Personality Genetics And Addiction

Certain factors may increase an individual’s chances of developing an addiction to a harmful behavior or substance. These vulnerabilities can be genetic, environmental or circumstantial. Age and gender, for example, play a role in susceptibility to addiction.


Genetic predisposition can raise a person’s level of vulnerability to almost any substance, but having an addict in one’s family does not guarantee that one will eventually become an addict.

While no single gene determines one’s susceptibility to addiction, researchers have discovered several genes linked to addiction risk. For example, according to the University of Utah, the gene CYP2A6 — which appears to cause nausea and dizziness from smoking — is more often present in non-smokers than smokers. Alcoholism is rare in people with two copies of the ALDH*2 gene variation. Other genes have been linked to cocaine, morphine and heroin dependence (2010).

A genetic predisposition can be offset by limited access to an addictive substance, strong social relationships and strong ties with family.


What is an “addictive personality”? Does such a thing exist? Research has never shown a single individual personality trait that can accurately predict a person’s vulnerability to addiction. That being said, there are certain traits that appear in slightly higher concentrations among those who experience addiction. Some of these traits and tendencies may include:

  • Low tolerance for delayed gratification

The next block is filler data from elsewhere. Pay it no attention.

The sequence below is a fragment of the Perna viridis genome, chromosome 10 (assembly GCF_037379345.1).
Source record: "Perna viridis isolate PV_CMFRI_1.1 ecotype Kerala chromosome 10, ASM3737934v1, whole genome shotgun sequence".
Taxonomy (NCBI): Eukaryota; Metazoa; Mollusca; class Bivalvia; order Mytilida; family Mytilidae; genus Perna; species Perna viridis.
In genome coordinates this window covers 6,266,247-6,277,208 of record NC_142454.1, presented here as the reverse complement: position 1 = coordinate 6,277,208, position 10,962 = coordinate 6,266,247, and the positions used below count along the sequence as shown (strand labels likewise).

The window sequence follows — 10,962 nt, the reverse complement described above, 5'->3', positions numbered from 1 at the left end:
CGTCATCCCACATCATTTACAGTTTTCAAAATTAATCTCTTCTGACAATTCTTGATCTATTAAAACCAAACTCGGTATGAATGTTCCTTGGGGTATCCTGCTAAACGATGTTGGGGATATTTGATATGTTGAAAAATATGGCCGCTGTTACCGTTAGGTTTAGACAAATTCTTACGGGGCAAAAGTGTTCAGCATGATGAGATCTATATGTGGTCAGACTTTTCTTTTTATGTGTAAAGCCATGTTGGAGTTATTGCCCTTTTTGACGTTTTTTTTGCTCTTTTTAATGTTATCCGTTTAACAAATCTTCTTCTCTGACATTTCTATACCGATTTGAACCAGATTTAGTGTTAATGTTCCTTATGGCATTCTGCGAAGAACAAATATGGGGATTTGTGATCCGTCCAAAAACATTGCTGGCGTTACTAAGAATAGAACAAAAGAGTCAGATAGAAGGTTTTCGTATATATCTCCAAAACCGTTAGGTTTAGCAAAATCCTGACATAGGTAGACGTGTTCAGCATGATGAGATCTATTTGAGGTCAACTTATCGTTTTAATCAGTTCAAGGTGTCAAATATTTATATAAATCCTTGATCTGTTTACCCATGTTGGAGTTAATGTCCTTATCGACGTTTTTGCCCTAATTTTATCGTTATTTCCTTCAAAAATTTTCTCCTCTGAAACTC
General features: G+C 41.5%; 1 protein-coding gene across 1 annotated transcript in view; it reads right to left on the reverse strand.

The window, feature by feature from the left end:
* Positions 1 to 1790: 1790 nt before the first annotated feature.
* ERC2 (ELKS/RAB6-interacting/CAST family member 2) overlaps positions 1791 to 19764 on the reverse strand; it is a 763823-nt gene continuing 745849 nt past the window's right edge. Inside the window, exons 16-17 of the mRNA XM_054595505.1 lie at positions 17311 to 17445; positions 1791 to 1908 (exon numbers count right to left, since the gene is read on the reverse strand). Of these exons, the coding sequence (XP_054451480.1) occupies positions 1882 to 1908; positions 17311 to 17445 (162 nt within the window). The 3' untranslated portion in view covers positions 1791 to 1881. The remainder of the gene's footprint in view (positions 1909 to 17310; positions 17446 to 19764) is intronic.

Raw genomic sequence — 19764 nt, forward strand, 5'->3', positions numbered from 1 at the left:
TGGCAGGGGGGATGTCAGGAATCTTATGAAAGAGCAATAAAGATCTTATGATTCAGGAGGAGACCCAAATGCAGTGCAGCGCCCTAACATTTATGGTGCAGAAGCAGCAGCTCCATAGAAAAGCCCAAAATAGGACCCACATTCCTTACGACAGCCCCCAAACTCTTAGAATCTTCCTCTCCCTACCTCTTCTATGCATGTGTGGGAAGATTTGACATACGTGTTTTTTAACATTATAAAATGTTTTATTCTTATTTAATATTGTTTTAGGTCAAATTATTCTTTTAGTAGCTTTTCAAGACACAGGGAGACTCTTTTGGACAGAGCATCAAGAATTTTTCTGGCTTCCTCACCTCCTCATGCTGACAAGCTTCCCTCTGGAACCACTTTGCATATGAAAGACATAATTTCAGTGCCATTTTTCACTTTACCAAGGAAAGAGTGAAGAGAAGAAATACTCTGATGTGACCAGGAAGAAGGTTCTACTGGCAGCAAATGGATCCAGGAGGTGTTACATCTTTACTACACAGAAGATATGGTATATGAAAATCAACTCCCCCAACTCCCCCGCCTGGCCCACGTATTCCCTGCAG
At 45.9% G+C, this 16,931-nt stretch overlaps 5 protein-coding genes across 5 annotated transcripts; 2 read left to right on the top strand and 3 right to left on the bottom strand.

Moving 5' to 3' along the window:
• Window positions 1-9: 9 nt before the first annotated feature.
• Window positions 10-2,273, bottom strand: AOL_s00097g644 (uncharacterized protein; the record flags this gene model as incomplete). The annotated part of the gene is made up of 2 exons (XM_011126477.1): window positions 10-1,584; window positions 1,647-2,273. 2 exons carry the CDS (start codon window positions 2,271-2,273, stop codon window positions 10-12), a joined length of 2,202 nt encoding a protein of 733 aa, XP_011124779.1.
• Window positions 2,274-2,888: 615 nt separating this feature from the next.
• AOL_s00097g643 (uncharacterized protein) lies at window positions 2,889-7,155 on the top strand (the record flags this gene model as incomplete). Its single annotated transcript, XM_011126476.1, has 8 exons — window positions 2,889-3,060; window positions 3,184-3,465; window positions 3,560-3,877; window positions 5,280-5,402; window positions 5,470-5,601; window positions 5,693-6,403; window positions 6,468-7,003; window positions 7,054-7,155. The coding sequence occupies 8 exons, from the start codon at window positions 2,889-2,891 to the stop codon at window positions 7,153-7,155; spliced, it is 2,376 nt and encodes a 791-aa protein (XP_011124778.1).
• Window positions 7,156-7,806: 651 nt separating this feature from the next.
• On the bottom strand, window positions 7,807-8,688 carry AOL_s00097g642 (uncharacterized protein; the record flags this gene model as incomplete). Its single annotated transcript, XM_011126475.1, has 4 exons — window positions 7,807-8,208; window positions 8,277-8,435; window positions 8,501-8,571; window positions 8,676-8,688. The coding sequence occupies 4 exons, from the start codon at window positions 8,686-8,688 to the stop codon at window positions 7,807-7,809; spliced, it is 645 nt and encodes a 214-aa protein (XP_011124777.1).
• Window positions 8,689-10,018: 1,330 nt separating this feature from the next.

• Low regard for conformity as a value system
  • Relative tolerance for deviant behavior
  • Risk taking tendencies
  • Sensation seeking tendencies.

Of course, all of these traits are subjective. It’s important to bear in mind that no person is destined to become an addict. If you suspect an alcohol addiction, drug addiction or behavioral addiction in yourself or another person, reputable treatment programs are available to all regardless of personality, genetics or background.

The Most Important Question

A potential addict (or the loved one of a potential addict) may first ask: Am I in danger? The question is valid, but the answer varies widely depending on the person and the substance or behavior under consideration. Some substances can be abused repeatedly for years without resulting in an addiction, and some can cause addictive symptoms after a single use that adheres to prescription directions.

Likewise, some behavioral addictions can be continued for years without appearing to diminish a person’s ability to hold a job or maintain relationships. Addicts who continue to function are statistically more common than non-functional addicts, but their lives and health are nevertheless in jeopardy.

A subtle and complex equation links personality, genetics and addiction. The best solution is to speak with a doctor or mental health professional about your specific case. Otherwise, concern is warranted if a potential addict:

  • Exhibits changes in functionality and/or priorities
  • Falls into one or more high risk categories for the specific substance or behavior in question
  • Has attempted to discontinue the behavior or use of the substance and has encountered difficulty or failed altogether
  • Has other stressors or mental health problems in their life that raise the appeal of the substance or behavior as a coping mechanism.


Melemis, S.M. (2010). Welcome to recovery. Retrieved August 4, 2010, from

The National Institutes of Health. (2010). NIDA Infofacts: Science-based facts on drug abuse and addiction. Retrieved August 3, 2010, from

Nelson, B. (1983). The addictive personality: common traits are found. Retrieved August 4, 2010, from

University of Utah. (2010). Genetics is an important factor in addiction. Retrieved August 4, 2010, from